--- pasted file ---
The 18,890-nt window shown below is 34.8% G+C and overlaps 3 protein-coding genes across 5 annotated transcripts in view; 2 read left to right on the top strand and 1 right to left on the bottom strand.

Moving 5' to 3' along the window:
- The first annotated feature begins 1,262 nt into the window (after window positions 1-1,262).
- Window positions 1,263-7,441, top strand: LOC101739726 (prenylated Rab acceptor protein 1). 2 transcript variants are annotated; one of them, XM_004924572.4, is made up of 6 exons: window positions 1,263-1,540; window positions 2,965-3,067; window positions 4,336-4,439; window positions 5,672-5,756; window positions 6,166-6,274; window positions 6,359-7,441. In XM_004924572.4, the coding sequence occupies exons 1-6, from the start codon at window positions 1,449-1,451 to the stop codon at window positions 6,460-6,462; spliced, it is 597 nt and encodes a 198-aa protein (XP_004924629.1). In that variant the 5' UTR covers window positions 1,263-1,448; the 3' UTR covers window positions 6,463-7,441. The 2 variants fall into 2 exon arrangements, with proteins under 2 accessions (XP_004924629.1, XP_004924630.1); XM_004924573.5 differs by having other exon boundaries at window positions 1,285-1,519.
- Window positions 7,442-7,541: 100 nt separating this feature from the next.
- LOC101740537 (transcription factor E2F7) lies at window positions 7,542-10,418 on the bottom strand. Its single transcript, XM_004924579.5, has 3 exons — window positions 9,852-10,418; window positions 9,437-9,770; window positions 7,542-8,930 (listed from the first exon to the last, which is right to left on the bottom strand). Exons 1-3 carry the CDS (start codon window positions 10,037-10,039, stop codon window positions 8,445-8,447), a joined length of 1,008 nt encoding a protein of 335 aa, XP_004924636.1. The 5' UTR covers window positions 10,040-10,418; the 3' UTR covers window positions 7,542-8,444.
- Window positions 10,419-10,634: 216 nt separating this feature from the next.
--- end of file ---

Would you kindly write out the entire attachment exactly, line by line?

The 18,890-nt window shown below is 34.8% G+C and overlaps 3 protein-coding genes across 5 annotated transcripts in view; 2 read left to right on the top strand and 1 right to left on the bottom strand.

Moving 5' to 3' along the window:
- The first annotated feature begins 1,262 nt into the window (after window positions 1-1,262).
- Window positions 1,263-7,441, top strand: LOC101739726 (prenylated Rab acceptor protein 1). 2 transcript variants are annotated; one of them, XM_004924572.4, is made up of 6 exons: window positions 1,263-1,540; window positions 2,965-3,067; window positions 4,336-4,439; window positions 5,672-5,756; window positions 6,166-6,274; window positions 6,359-7,441. In XM_004924572.4, the coding sequence occupies exons 1-6, from the start codon at window positions 1,449-1,451 to the stop codon at window positions 6,460-6,462; spliced, it is 597 nt and encodes a 198-aa protein (XP_004924629.1). In that variant the 5' UTR covers window positions 1,263-1,448; the 3' UTR covers window positions 6,463-7,441. The 2 variants fall into 2 exon arrangements, with proteins under 2 accessions (XP_004924629.1, XP_004924630.1); XM_004924573.5 differs by having other exon boundaries at window positions 1,285-1,519.
- Window positions 7,442-7,541: 100 nt separating this feature from the next.
- LOC101740537 (transcription factor E2F7) lies at window positions 7,542-10,418 on the bottom strand. Its single transcript, XM_004924579.5, has 3 exons — window positions 9,852-10,418; window positions 9,437-9,770; window positions 7,542-8,930 (listed from the first exon to the last, which is right to left on the bottom strand). Exons 1-3 carry the CDS (start codon window positions 10,037-10,039, stop codon window positions 8,445-8,447), a joined length of 1,008 nt encoding a protein of 335 aa, XP_004924636.1. The 5' UTR covers window positions 10,040-10,418; the 3' UTR covers window positions 7,542-8,444.
- Window positions 10,419-10,634: 216 nt separating this feature from the next.